There has been a seismic shift in the perceived role of fathers in the last half-century or so. Fatherhood became far more than “bringing home the bacon” and the occasional ball-toss with the boy. Focus shifted to “quality time” and shared parental responsibility; dads were told to find balance between work and family or they weren’t being good parents.
This week a survey of nearly 1,000 American fathers with professional careers was made public by researchers at the Boston College Center for Work & Family. The respondents rated job security and flexible working hours as more important than high income and good advancement opportunities. The findings suggested that many dads are still quite conflicted about finding a work-family balance. I share that experience; as my four children grew I often found myself too focused on professional success and would try to pull back to spend more quality time.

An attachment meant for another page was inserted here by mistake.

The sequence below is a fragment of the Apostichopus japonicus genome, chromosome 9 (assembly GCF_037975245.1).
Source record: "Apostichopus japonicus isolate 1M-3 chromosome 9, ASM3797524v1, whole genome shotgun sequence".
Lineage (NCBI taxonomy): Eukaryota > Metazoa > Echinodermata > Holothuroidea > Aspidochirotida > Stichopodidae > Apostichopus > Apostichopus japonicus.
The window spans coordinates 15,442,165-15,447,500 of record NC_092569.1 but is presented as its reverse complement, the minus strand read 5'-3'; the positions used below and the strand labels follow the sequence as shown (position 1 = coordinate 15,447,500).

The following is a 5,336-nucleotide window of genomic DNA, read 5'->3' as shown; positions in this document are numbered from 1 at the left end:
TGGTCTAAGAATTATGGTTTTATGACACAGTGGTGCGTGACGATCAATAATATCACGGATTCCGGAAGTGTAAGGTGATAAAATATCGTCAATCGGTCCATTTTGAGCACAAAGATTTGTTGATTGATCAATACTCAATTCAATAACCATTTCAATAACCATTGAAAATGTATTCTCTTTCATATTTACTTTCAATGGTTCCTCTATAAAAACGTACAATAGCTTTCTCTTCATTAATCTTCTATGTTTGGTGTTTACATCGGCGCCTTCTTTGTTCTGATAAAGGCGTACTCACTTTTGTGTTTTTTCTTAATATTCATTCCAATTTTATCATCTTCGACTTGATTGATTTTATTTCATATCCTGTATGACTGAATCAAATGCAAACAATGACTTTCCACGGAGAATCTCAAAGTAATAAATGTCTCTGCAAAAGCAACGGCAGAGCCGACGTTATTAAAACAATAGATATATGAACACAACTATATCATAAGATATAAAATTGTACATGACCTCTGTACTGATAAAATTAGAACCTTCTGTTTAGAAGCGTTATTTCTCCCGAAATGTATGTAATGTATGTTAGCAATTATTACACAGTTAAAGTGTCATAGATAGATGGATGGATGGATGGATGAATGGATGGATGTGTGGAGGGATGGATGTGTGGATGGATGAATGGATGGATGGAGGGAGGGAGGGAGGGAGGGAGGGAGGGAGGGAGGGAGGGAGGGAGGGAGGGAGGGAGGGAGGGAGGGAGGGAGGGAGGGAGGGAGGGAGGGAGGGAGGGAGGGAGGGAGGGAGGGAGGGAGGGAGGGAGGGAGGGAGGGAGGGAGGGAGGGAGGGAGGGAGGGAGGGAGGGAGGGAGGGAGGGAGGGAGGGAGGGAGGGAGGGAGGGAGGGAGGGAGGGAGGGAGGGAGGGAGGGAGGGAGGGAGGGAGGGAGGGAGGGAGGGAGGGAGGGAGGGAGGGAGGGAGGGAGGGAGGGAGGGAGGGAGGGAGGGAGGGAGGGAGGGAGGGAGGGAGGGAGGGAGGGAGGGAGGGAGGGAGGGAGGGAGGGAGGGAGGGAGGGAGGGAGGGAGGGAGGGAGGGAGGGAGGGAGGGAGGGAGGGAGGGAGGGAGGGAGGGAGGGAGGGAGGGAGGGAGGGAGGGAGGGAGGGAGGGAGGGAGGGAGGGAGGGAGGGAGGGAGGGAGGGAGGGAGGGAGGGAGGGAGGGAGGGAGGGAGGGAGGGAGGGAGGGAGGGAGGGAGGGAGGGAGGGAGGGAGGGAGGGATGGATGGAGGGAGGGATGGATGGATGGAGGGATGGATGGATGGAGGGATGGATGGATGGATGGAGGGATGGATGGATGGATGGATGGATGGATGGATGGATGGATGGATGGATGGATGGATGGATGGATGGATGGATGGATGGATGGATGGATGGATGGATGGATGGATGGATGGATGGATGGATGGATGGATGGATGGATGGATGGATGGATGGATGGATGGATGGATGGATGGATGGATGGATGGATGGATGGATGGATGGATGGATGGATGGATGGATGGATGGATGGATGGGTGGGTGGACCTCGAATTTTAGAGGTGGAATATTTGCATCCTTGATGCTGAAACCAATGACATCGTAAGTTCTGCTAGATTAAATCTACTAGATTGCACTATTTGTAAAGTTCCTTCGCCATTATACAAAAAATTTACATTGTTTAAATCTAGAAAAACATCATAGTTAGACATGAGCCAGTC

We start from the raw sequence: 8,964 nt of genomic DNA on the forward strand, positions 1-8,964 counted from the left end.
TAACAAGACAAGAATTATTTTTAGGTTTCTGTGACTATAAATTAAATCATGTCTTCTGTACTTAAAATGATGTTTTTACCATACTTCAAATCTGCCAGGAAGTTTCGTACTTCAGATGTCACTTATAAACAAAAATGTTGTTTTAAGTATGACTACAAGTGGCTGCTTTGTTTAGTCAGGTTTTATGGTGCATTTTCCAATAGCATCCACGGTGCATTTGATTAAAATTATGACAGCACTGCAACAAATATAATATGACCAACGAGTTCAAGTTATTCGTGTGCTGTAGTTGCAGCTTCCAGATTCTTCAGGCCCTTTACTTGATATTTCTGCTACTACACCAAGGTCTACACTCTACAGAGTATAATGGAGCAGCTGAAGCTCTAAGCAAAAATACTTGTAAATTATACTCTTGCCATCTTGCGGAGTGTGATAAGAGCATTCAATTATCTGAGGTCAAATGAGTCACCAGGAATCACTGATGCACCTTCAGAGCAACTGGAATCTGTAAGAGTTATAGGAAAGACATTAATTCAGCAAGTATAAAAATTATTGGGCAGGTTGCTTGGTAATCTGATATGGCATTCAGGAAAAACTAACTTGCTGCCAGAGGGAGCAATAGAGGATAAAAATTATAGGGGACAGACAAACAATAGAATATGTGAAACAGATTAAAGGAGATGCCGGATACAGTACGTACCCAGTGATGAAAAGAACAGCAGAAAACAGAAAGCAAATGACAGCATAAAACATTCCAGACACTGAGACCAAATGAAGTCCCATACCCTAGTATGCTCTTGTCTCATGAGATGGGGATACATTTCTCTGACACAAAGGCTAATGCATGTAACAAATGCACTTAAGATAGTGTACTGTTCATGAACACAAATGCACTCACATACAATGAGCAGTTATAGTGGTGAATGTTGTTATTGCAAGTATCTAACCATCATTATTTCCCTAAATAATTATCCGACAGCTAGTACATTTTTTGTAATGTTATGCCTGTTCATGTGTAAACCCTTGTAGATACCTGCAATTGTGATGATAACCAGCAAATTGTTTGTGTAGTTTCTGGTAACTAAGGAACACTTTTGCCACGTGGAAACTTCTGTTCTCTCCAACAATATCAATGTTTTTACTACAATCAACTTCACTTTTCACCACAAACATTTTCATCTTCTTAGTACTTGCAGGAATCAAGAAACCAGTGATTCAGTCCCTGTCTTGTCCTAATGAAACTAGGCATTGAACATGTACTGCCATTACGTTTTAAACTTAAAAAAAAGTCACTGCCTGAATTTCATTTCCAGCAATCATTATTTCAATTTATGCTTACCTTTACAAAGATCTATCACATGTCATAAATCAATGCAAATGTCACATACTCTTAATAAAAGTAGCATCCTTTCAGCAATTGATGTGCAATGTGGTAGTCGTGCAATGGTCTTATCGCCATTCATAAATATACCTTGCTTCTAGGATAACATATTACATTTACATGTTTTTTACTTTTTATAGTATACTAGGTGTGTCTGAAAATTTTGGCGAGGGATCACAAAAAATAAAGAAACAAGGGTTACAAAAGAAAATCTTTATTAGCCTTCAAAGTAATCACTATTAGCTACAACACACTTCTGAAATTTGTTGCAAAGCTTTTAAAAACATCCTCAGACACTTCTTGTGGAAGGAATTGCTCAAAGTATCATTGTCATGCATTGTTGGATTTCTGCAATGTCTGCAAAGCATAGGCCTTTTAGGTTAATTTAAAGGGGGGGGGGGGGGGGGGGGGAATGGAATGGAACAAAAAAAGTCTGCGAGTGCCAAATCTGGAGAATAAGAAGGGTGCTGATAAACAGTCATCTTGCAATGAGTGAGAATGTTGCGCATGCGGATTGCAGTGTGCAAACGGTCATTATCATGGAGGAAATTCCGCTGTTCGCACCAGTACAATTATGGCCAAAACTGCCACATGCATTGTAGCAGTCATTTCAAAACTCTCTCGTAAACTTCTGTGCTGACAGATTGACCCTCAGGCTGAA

TV sitcoms haven’t represented this shift. With few exceptions, sitcom dads have long been portrayed as clueless and detached. From Danny Thomas’ early ’60s hit “Make Room for Daddy” to the current “Modern Family,” TV fathers usually rely on the wiser females to solve any problems concerning their kids. Even the dad in the early sitcom titled “Father Knows Best” was very removed from daily household routines and would offer a few wise parenting words as he relaxed after a hard day’s work at the office. Reality TV has offered few exceptions. From “The Osbournes” to “John & Kate Plus 8,” the formula is often repeated; rare is the TV dad shown dealing with the kind of angst and desire for balance the study suggests.
Maybe it’s time for sitcoms to portray dads as what they truly are today: Caring parents who are far less tied to “traditional” household roles and try to be good fathers as much as they try to make a living. I guess that might not be as funny. But it’s real. Your thoughts?
Happy Father’s Day!